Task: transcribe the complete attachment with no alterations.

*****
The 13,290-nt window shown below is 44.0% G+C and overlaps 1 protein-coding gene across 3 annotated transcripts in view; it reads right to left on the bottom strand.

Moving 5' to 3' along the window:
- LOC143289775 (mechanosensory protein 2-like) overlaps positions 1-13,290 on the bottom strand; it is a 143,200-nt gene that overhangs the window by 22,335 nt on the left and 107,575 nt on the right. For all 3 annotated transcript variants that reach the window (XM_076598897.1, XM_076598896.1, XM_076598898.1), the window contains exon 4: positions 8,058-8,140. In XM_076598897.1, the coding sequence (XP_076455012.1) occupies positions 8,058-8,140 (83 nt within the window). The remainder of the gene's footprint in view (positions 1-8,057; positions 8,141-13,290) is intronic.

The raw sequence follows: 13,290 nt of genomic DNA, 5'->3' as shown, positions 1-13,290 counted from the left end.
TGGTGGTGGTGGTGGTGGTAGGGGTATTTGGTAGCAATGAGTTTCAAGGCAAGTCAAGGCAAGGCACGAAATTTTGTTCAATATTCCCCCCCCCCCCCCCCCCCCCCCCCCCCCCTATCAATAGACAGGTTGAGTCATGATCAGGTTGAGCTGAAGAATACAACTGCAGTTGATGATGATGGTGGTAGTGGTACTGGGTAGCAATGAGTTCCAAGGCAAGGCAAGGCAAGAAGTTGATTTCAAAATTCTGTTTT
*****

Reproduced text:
The 13,290-nt window shown below is 44.0% G+C and overlaps 1 protein-coding gene across 3 annotated transcripts in view; it reads right to left on the bottom strand.

Moving 5' to 3' along the window:
- LOC143289775 (mechanosensory protein 2-like) overlaps positions 1-13,290 on the bottom strand; it is a 143,200-nt gene that overhangs the window by 22,335 nt on the left and 107,575 nt on the right. For all 3 annotated transcript variants that reach the window (XM_076598897.1, XM_076598896.1, XM_076598898.1), the window contains exon 4: positions 8,058-8,140. In XM_076598897.1, the coding sequence (XP_076455012.1) occupies positions 8,058-8,140 (83 nt within the window). The remainder of the gene's footprint in view (positions 1-8,057; positions 8,141-13,290) is intronic.

The raw sequence follows: 13,290 nt of genomic DNA, 5'->3' as shown, positions 1-13,290 counted from the left end.
TGGTGGTGGTGGTGGTGGTAGGGGTATTTGGTAGCAATGAGTTTCAAGGCAAGTCAAGGCAAGGCACGAAATTTTGTTCAATATTCCCCCCCCCCCCCCCCCCCCCCCCCCCCCCTATCAATAGACAGGTTGAGTCATGATCAGGTTGAGCTGAAGAATACAACTGCAGTTGATGATGATGGTGGTAGTGGTACTGGGTAGCAATGAGTTCCAAGGCAAGGCAAGGCAAGAAGTTGATTTCAAAATTCTGTTTT